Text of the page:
In Mayer’s view, this division of labor is the key to success. It’s only on this basis that data mining and machine learning can be implemented successfully.
In the Audi architecture, OPC UA and MQTT are used as the means of transport for data, which is routed to an edge layer over which a Big Data platform is located. Applications like diagnostic analytics for condition monitoring and predictive analytics for condition-based maintenance can be placed on top of this.
This path is also set out in the Profinet OPC UA companion specification, whose essential content includes the collection and presentation of asset management and diagnostic data. For this purpose, asset and diagnostic data from the devices employed today are collected in a system controller through existing Profinet services and delivered to higher-level instances by means of OPC UA. Profinet’s openness makes it possible, for instance, to add sensors with an OPC UA interface which send their data directly to corresponding cloud services or edge gateways without needing to tediously reconstruct the automation solution. This makes it possible to implement innovative diagnostic methods, even in existing systems.
Access to all data
It’s a situation that’s also known in body construction. “To us, a robot is simply a subordinate device of the PLC. We’d like penetration down to the data all the way at the bottom, but we don’t want to put a separate network in place,” said Mayer, who then immediately provided a pragmatic explanation. “If you have to lay an additional cable to more than 2,000 robots, it just doesn’t work. Not only this, but we don’t just use a single robot manufacturer. Depending on the application, we rely on a host of different manufacturers.”
In addition to this, OPC UA hasn’t been implemented by all manufacturers. It’s still missing in the most important technologies in body construction, such as spot welding, stud welding, gluing, and riveting. In contrast, robot manufacturers are already a good step ahead, as are RFID manufacturers. Mayer also sees the fact that Audi hasn’t yet called for this as the reason for the continuing reluctance. This will be made up for in upcoming calls for proposals, though.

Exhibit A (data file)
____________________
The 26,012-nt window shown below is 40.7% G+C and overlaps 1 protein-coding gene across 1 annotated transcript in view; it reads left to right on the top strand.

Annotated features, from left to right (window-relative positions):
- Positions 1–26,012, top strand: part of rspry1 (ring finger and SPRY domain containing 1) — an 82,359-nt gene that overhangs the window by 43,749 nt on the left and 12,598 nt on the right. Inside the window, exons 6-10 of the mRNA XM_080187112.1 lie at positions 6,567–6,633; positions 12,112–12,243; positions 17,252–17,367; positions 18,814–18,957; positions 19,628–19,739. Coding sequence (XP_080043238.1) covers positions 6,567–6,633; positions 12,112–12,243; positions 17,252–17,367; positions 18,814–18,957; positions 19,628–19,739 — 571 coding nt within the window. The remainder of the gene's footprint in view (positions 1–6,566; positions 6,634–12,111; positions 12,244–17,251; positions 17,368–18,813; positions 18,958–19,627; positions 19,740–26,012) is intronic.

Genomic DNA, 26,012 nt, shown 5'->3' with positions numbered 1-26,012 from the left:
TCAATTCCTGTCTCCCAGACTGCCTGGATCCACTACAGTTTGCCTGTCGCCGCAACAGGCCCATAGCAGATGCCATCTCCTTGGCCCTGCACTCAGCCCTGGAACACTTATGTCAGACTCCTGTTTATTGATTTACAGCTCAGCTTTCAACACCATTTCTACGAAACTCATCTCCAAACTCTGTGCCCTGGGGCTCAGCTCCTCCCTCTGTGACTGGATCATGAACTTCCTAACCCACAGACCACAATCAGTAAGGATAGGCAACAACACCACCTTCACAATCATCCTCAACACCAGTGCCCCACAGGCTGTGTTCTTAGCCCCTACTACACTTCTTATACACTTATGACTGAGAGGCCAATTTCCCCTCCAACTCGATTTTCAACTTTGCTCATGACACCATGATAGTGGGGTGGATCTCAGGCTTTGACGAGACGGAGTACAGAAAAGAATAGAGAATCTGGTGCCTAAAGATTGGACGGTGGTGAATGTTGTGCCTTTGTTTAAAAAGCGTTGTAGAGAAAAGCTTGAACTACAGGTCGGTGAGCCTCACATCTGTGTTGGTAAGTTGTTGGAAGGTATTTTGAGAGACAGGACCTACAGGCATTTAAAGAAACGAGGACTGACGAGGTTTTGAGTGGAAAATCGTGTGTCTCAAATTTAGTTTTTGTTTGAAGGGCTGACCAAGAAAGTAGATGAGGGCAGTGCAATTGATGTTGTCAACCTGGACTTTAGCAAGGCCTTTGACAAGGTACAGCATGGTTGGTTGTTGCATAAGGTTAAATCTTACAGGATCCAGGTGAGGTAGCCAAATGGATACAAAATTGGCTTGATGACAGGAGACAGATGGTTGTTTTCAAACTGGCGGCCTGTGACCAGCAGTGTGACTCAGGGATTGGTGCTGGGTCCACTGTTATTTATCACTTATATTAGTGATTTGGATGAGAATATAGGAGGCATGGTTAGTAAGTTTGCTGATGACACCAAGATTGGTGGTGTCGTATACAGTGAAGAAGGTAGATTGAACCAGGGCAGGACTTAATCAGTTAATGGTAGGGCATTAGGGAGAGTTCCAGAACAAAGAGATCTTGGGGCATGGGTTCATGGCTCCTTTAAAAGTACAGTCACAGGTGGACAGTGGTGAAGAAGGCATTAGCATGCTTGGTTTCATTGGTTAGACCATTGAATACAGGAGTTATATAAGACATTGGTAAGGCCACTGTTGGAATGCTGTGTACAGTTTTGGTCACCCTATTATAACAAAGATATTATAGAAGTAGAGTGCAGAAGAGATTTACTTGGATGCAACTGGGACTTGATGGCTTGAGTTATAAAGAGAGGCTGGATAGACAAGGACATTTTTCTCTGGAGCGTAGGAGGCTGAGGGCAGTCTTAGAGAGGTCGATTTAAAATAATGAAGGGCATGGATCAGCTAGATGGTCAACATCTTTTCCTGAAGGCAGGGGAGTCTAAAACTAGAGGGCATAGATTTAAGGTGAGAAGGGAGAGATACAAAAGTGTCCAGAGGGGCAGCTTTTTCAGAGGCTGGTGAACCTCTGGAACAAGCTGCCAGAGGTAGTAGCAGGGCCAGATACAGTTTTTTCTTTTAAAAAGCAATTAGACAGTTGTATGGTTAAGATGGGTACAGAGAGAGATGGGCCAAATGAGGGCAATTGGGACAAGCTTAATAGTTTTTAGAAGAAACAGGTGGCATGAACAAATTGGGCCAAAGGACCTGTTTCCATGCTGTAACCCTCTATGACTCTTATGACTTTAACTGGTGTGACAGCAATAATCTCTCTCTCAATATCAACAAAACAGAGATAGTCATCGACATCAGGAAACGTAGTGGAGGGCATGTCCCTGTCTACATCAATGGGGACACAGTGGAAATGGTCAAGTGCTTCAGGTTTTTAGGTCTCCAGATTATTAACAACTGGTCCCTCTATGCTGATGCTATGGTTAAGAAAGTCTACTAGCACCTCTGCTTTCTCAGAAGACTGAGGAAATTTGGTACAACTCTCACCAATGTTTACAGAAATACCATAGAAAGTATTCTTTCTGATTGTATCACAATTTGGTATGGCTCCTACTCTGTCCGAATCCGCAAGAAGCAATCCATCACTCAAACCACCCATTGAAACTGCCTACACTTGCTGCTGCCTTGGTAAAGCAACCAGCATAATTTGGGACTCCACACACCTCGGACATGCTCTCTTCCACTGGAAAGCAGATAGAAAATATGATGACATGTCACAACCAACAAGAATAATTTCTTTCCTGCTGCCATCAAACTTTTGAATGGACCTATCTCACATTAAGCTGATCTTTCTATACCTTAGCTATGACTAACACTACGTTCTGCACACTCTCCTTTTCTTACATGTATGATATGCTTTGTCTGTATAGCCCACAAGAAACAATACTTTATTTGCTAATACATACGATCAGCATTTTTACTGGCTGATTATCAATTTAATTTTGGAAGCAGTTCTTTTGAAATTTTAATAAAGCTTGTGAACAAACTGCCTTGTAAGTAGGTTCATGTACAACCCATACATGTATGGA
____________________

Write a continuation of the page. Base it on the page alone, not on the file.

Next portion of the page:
When implementing these technologies, one thing becomes clear: In applications where a combination of Profinet and OPC UA has already been introduced, the advantages quickly took effect.
A good example of this at the Audi site in Neckarsulm is the in-line measurement system for the feeding of rivets over a highly flexible hose from the filling area to the riveting tool on a robot arm. The challenge here lies with the rivet closure speed, which is relatively high at 20 meters per second. The hose has to be replaced sometime between the 500,000th and one millionth rivets.
Now, the hose is no longer to be replaced during production, but rather at a more convenient time instead, as the process needs to be stopped for 20 to 30 minutes for each change. The team created a time series analysis for detecting wear in the rivet feeding hose. Implementation was relatively easy—more air flows through the hose as soon as the smallest porous spots crop up. These results are recorded, forwarded to Profinet via OPC UA at the same time and visualized. Now, every employee has the ability to find out about events taking place on the lowest level and take action faster, even without an additional cable.
Mayer hopes that specifications will be implemented faster by device manufacturers in the future. He also reminds users that they shouldn’t wait too long, either. “If you want to achieve benefits in production, you have to get involved with this subject early on. From my perspective, Industry 4.0 already arrived in practice a while ago. All we have to do now is implement it.”